Stem Cell Blockbuster During Obama's First Week

Michelle Schlief of ABC News' Medical Unit:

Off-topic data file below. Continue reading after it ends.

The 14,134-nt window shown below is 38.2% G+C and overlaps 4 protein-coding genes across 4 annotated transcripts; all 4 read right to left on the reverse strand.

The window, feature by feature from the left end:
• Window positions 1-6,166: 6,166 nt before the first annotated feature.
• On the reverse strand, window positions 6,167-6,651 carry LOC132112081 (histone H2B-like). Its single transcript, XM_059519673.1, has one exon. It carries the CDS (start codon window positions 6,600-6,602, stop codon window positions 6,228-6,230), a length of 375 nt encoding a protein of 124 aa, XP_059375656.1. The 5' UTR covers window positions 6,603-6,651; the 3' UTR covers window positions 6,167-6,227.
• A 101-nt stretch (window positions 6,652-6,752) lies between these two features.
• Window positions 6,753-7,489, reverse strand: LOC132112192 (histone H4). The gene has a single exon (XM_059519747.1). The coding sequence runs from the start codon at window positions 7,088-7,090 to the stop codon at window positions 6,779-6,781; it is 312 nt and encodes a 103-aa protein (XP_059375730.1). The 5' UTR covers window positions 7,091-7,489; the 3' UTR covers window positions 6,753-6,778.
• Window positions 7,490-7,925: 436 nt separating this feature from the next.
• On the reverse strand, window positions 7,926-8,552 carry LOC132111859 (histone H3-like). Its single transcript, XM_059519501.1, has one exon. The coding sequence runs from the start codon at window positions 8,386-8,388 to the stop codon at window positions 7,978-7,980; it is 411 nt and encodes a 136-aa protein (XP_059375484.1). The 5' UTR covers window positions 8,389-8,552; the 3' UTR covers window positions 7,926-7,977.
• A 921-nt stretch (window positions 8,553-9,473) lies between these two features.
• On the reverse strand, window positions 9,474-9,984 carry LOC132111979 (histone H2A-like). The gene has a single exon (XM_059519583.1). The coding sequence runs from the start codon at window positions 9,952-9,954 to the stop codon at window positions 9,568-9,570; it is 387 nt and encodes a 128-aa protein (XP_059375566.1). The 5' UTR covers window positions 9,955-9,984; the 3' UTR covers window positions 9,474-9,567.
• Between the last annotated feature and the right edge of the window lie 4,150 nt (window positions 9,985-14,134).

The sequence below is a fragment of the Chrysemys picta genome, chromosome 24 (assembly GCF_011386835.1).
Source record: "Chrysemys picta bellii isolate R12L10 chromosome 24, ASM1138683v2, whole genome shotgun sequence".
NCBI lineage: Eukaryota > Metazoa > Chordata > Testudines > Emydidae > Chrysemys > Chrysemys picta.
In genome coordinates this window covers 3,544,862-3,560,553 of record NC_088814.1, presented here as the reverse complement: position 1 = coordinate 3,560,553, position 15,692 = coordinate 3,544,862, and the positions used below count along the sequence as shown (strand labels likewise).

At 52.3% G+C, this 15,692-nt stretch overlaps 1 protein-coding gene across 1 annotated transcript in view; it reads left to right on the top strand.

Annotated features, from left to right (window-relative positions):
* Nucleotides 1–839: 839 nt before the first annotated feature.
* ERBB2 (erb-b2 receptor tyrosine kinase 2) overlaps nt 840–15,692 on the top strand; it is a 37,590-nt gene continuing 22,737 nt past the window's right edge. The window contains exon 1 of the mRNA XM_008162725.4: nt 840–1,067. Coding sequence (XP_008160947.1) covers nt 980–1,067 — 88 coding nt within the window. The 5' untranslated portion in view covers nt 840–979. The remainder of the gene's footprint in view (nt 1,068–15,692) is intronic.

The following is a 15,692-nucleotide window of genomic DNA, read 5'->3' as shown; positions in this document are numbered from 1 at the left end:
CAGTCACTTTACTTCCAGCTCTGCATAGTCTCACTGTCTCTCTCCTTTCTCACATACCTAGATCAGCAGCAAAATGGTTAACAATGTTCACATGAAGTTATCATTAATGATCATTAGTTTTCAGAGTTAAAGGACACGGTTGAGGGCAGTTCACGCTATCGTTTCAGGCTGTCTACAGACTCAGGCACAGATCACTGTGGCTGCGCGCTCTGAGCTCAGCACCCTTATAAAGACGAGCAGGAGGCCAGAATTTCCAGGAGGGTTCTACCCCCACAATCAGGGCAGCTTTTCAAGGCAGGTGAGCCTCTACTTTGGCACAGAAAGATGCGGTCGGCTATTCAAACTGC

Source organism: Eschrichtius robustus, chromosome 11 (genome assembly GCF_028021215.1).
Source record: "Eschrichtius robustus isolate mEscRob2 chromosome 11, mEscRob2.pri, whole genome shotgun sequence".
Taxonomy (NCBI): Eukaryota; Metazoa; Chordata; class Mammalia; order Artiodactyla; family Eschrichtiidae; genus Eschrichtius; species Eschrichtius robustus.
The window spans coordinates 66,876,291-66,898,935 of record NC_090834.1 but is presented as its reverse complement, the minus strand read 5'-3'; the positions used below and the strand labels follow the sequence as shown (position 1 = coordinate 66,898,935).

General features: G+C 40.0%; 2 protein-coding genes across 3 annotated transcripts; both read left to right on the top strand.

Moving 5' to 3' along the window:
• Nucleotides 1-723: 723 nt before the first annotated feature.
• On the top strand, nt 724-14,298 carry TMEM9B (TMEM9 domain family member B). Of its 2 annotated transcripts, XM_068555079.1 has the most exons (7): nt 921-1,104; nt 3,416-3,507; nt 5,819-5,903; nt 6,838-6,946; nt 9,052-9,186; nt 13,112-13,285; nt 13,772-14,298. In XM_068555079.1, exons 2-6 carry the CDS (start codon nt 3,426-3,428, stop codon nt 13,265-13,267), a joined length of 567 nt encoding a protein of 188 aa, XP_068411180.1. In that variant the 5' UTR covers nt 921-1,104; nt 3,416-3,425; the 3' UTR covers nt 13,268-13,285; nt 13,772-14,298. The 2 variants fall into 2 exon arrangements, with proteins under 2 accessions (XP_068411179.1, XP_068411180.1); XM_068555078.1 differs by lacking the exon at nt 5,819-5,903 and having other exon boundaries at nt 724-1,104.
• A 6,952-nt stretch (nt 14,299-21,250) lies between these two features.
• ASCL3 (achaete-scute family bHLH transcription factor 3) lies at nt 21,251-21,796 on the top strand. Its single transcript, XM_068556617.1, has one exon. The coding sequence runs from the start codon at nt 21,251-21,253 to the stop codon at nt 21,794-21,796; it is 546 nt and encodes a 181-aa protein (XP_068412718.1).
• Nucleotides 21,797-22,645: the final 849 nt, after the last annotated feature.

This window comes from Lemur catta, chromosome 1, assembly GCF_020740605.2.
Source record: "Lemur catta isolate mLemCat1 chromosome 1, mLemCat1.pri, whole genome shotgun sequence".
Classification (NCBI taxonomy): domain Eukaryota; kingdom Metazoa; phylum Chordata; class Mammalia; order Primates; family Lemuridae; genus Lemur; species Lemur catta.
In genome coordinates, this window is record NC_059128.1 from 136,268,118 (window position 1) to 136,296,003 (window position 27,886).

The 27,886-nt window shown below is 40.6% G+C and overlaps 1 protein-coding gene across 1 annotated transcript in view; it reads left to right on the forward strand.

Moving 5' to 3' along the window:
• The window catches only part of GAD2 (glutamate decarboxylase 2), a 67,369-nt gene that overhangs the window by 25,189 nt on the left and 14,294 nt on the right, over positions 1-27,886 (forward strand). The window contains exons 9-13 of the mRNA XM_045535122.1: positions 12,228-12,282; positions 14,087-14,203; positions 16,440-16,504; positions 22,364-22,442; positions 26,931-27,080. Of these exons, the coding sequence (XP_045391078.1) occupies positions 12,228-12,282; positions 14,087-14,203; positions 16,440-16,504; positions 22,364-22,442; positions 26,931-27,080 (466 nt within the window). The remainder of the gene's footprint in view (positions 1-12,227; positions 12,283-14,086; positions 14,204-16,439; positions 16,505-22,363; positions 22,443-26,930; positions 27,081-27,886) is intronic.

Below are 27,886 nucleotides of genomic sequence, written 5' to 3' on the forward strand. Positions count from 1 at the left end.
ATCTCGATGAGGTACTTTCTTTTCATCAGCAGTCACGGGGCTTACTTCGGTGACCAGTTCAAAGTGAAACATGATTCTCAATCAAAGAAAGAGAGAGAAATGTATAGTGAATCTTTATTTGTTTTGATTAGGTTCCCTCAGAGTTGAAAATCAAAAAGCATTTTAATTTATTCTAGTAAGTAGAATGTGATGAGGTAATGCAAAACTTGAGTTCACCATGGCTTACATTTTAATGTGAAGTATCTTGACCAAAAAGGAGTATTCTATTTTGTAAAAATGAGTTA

Word of the FDA approval of Geron’s clinical trial to treat recent spinal cord injury patients with human embryonic derived cells has drawn enthusiasm from leading stem cell researchers. And there are already indications that other applications will be soon to follow. Dr. Robert Lanza of Advanced Cell Technology tells us that his company plans to file with the FDA to begin a clinical trial this summer testing a prevention for blindness using embryonic stem cells. One of the leading experts in the use of stem cells for spinal cord injury repair, Dr. Naomi Kleitman of the National Institutes of Health, says one of the biggest holdups with using embryonic stem cells has been that the cells haven’t been able survive in a patient – but the fact that this trial is happening is proof that Geron has found a solution to this problem. Dr. Nicholas Ahn, assistant professor of orthopedic surgery at University Hospitals in Cleveland, believes that the choice to begin the trial in spinal cord injury patients is particularly good because of the lack of treatment options – “there is so much potential,” he said. “A door has been closed for a long time and it has finally opened.” Dr. Kleitman believes that going forward we’ll be seeing more funding and encouragement for stem cell research from the Obama Administration. While many have dismissed the idea that the timing of the FDA’s decision has anything to do with the change of power in Washington, others, like Dr. Lanza, speculate that the FDA might feel freer to push forward knowing that one of President Obama’s campaign promises was to reverse former President Bush’s ban on funding for embryonic stem-cell research. There is an expectation in the air that President Obama will issue an executive order reversing this ban sometime next week. However, one source believes it is possible that the President may turn the issue over to the National Institutes of Health for their recommendation, in order to defer the controversial issue. Going forward, ethicist Ruth Faden executive director of the Johns Hopkins Berman Institute of Bioethics, cautions that the FDA must be vigilant in watching this trial, since this is the first time embryonic derived stem cells will be given to humans. "If the trial goes well than this would be a boost for [this area] of science which could also increase support from the public," she said. In the trial, a group of approximately 10 paraplegics who have recently lost the use of their legs will be injected with cells derived from embryonic stem cells, according to Dr. Tom Okarma, president and CEO of Geron Corp., who spoke with Good Morning America earlier today. These stem cells have been pushed in a direction that will help the damaged spinal cord, said Dr. Kleitman. These cells play a supporting role and help the nerves to start working properly again, she said. “If Geron can show it’s safe to derive stem cells into patients, that will be an important precedence to enhance future trials for all diseases that could benefit from this work – from juvenile diabetes to other types of neurological disorders,” said Dr. Sean Morrison, Director of the University of Michigan’s Center for Stem Cell Biology, in an interview with “GMA.”

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